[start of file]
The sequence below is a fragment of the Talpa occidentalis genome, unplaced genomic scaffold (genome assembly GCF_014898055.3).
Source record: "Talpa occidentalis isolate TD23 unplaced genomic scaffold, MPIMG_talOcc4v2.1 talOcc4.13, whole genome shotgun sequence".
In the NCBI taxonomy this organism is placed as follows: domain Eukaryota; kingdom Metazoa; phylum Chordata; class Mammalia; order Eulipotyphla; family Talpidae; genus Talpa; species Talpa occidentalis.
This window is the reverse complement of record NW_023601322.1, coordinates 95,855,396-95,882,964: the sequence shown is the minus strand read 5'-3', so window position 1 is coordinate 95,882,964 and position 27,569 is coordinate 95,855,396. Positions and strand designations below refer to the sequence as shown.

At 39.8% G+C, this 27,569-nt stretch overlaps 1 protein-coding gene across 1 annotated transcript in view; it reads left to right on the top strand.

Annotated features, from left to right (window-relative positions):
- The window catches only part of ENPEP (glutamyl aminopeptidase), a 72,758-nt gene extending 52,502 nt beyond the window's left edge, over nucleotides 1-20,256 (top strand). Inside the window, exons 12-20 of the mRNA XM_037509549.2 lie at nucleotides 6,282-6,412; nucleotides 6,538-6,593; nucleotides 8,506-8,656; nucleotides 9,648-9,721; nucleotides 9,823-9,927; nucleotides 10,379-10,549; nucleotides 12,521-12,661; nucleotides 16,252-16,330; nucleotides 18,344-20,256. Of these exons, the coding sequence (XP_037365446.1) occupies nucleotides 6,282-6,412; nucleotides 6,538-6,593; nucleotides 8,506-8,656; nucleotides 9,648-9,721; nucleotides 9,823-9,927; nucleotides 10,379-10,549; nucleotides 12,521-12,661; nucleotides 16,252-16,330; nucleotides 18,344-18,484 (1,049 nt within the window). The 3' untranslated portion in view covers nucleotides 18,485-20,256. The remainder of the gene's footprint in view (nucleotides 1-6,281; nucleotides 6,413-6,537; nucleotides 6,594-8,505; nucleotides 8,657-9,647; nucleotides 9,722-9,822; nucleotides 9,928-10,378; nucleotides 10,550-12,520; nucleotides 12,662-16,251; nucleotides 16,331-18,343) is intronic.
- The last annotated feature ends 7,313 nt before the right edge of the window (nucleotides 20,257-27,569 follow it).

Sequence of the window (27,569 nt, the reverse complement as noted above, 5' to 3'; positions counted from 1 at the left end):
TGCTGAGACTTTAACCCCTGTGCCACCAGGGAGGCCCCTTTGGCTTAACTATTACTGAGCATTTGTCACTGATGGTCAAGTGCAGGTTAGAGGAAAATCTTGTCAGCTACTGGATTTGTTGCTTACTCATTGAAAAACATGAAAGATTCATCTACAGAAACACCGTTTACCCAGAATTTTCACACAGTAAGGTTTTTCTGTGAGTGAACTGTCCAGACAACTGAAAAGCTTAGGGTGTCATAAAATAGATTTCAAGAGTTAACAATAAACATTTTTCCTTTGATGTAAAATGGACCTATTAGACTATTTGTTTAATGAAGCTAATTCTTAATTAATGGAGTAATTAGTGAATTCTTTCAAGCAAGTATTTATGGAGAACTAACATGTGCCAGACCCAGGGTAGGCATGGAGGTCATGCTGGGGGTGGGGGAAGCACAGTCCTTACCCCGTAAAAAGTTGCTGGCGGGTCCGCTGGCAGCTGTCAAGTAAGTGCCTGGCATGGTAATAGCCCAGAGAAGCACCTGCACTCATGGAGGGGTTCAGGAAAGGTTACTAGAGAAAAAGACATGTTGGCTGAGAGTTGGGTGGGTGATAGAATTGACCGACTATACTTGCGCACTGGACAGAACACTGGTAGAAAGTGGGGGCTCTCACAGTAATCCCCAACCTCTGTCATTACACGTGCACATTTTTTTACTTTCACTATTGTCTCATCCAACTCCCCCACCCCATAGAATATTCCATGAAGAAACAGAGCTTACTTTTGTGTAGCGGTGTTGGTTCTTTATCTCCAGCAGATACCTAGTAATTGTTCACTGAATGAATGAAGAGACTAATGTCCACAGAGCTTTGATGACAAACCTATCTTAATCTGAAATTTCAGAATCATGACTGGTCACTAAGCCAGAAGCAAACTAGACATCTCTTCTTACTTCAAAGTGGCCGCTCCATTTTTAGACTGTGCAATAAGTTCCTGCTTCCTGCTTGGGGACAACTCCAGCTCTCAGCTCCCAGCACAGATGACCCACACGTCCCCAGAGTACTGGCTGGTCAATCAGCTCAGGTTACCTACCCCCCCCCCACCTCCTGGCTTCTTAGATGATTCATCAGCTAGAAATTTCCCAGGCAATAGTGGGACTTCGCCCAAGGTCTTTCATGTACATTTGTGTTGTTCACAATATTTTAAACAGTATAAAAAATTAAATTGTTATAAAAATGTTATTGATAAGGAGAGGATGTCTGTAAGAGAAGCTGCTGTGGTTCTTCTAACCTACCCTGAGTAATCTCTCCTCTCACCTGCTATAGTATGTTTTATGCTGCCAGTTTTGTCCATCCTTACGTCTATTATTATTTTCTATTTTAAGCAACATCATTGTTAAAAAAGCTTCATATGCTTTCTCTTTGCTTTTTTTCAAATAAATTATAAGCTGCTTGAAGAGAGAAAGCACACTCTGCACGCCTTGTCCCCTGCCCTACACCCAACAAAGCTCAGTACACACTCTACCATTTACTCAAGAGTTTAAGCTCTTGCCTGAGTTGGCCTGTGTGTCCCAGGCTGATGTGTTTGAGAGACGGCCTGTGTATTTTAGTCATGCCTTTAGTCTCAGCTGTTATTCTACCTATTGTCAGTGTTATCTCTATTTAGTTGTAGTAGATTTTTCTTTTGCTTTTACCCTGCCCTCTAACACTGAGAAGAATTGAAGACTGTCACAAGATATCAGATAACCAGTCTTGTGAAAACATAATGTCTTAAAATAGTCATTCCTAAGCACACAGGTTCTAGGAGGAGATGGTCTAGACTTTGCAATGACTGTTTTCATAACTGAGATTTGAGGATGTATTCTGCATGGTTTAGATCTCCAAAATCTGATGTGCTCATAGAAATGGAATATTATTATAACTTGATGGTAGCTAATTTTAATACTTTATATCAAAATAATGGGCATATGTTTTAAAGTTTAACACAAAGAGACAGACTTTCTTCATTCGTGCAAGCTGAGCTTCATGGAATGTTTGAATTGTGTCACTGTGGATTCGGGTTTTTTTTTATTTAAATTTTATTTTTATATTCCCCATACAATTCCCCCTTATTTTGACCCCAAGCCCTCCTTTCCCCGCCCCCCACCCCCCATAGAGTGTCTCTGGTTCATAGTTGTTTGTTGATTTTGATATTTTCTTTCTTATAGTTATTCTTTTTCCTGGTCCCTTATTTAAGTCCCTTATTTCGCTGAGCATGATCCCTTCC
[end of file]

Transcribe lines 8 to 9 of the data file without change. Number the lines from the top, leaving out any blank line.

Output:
- The last annotated feature ends 7,313 nt before the right edge of the window (nucleotides 20,257-27,569 follow it).

Sequence of the window (27,569 nt, the reverse complement as noted above, 5' to 3'; positions counted from 1 at the left end):